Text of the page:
Differential Hemodynamic Brain Activity in Schizophrenia Patients With Blunted Affect During Quetiapine Treatment

Department of Neurological Sciences, Faculty of Medicine, University of Montreal, Montreal, Quebec, Canada.
Journal of Clinical Psychopharmacology (Impact Factor: 3.24). 09/2005; 25(4):367-71. DOI: 10.1097/
Source: PubMed


Blood-oxygenation-level-dependent (BOLD) brain changes underlying response to quetiapine were examined using passive viewing of emotionally negative stimuli. Twelve DSM-IV schizophrenia patients with blunted affect (BA+) were scanned before and after 22 weeks of quetiapine treatment. Whole-brain, voxel-based methods were used to assess the differential hemodynamic response to quetiapine. In addition, a post hoc comparison to an independent group of 11 schizophrenia patients without blunted affect (BA-) was performed to compare them with BA+ (postquetiapine) in response to emotion processing. A 22-week treatment with quetiapine resulted in significant clinical improvement in the 12 study completers (mean +/- SD posttreatment PANSS blunted affect score of 5.50 +/- 0.76 at baseline to 2.08 +/- 1.00 at end point; t = 7.78, df = 11, P < 0.0001). Treatment response was associated with significant BOLD changes: increases in prefrontal cortex activation particularly in the right dorsolateral prefrontal cortex (DLPFC, BA 46) and the right anterior cingulate cortex (ACC, BA 32); and in the left putamen, right anterior temporal pole (ATP), and right amygdala. Conversely, before treatment with quetiapine, the same subjects activated the midbrain bilaterally and the right pons. The post hoc conjunctional analyses demonstrated that BA- subjects activated the left ACC, left insula, left ATP (BA 21), left ATP (BA 38), left amygdala, and right medial prefrontal cortex. Quetiapine seems to affect clinical recovery by modulating the functioning of specific brain regions. Unique BOLD changes in the putamen and DLPFC with quetiapine, in the BA+ postquetiapine, may reflect modality-specific effects. Controlled studies are needed to further assess these preliminary findings.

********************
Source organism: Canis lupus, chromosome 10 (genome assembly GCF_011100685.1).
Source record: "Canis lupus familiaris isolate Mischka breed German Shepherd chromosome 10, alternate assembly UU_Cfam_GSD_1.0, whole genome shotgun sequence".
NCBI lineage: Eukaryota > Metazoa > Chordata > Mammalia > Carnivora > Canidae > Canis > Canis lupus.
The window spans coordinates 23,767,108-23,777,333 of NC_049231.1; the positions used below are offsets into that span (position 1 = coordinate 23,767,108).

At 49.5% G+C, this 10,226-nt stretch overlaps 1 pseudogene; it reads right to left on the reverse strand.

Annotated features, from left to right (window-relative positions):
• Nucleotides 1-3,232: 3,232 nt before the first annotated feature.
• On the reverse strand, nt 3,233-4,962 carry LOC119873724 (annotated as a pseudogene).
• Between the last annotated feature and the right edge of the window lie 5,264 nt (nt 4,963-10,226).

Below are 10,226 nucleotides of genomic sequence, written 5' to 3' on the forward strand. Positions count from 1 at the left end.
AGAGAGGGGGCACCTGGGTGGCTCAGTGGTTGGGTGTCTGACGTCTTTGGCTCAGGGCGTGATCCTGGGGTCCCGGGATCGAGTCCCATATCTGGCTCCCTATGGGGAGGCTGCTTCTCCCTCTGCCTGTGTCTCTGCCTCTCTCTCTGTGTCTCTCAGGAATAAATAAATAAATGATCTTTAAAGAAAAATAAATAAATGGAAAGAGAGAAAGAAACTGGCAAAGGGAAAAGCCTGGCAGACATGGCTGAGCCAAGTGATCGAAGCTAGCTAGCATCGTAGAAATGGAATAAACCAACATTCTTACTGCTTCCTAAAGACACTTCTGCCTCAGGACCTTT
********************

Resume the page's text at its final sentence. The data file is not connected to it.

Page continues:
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    • "On the other hand, only two studies in patients with schizophrenia with blunted affect (Fahim et al., 2005; Stip et al., 2005) have assessed the effect of longitudinal treatment with quetiapine on brain activity during emotion processing. These studies, which did not include a control group and did not control for potential repetition effects, reported that longitudinal treatment with quetiapine increases activity in prefrontal cortex during passive viewing of sad films (Stip et al., 2005) and in amygdala during passive viewing of pictures with negative affective valence (Fahim et al., 2005). Inconsistencies between our data and these earlier studies may arise from different factors. "
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    ABSTRACT: Earlier imaging studies in schizophrenia have reported abnormal amygdala and prefrontal cortex activity during emotion processing. We investigated with functional magnetic resonance imaging (fMRI) during emotion processing changes in activity of the amygdala and of prefrontal cortex in patients with schizophrenia during 8 weeks of olanzapine treatment. Twelve previously drug-free/naive patients with schizophrenia were treated with olanzapine for 8 weeks and underwent two fMRI scans after 4 and 8 weeks of treatment during implicit and explicit emotional processing. Twelve healthy subjects were also scanned twice to control for potential repetition effects. Results showed a diagnosis by time interaction in left amygdala and a diagnosis by time by task interaction in right ventrolateral prefrontal cortex. In particular, activity in left amygdala was greater in patients than in controls at the first scan during both explicit and implicit processing, while it was lower in patients at the second relative to the first scan. Furthermore, during implicit processing, right ventrolateral prefrontal cortex activity was lower in patients than controls at the first scan, while it was greater in patients at the second relative to the first scan. These results suggest that longitudinal treatment with olanzapine may be associated with specific changes in activity of the amygdala and prefrontal cortex during emotional processing in schizophrenia.
    Full-text · Article · Jun 2009 · Psychiatry Research